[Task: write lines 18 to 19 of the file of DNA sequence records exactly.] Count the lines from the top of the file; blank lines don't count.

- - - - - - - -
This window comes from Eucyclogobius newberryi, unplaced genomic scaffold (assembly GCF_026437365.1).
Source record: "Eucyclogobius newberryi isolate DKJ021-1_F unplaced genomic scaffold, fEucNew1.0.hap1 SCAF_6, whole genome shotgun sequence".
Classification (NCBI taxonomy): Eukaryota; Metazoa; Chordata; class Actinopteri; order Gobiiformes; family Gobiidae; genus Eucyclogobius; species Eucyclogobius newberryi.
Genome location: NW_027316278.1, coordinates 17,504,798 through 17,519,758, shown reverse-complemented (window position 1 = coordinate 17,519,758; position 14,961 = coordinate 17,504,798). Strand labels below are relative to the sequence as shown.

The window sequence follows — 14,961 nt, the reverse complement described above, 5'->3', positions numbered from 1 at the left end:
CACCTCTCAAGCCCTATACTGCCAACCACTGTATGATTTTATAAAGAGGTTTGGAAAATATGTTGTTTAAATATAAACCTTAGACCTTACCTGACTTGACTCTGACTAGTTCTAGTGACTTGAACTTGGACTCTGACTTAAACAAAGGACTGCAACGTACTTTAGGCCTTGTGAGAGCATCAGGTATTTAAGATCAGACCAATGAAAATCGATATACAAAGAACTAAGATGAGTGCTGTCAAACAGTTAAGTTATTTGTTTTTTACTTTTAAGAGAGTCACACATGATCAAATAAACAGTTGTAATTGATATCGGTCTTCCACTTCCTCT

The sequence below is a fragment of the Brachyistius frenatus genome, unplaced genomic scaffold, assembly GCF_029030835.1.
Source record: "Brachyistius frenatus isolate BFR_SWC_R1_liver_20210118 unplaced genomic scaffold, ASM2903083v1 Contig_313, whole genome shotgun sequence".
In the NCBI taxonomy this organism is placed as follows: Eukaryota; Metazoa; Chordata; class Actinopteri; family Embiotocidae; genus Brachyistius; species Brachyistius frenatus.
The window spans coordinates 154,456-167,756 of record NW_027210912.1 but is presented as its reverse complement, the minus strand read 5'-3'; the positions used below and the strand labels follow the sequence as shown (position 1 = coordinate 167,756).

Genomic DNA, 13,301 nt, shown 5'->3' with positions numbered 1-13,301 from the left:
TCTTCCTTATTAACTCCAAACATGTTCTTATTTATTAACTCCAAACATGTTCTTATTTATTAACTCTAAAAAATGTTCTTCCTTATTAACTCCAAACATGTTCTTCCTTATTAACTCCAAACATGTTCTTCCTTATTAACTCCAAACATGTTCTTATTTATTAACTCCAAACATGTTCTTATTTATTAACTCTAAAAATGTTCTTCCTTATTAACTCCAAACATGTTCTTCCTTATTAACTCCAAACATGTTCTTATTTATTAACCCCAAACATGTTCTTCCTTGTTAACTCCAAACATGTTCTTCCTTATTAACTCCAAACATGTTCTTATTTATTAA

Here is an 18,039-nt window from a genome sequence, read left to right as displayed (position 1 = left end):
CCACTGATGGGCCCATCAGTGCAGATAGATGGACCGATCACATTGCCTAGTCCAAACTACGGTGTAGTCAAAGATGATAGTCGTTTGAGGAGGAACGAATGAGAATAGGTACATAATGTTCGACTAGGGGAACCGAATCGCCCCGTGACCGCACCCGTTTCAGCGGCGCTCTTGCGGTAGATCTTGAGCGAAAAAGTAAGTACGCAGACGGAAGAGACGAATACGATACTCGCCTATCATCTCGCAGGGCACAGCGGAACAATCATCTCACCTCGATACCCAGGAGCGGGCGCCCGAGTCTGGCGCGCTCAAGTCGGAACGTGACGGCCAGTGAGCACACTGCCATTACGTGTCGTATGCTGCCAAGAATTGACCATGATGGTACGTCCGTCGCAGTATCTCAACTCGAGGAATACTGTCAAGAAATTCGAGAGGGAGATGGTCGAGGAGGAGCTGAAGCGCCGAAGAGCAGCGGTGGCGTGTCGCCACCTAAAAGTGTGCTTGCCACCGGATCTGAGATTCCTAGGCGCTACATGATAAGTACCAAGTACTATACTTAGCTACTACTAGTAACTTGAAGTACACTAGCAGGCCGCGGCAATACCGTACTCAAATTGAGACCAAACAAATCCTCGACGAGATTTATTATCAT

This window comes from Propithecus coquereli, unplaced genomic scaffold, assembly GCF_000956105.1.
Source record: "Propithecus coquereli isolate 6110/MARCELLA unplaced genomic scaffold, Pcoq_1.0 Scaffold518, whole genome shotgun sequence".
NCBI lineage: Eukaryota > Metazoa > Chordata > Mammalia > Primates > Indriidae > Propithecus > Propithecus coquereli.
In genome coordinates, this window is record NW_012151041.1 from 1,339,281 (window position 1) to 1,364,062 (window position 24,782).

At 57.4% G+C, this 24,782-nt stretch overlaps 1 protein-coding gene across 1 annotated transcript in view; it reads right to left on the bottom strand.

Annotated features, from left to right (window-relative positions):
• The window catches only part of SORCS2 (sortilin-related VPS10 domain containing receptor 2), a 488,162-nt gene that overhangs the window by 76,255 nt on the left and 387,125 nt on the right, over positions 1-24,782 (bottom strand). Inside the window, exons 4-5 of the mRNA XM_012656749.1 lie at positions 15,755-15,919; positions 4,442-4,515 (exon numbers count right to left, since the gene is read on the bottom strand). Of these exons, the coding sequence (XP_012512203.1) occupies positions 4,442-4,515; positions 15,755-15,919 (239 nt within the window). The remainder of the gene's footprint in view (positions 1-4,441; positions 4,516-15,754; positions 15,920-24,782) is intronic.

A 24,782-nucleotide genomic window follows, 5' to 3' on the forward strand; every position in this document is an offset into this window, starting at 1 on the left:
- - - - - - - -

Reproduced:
In genome coordinates, this window is record NW_012151041.1 from 1,339,281 (window position 1) to 1,364,062 (window position 24,782).

At 57.4% G+C, this 24,782-nt stretch overlaps 1 protein-coding gene across 1 annotated transcript in view; it reads right to left on the bottom strand.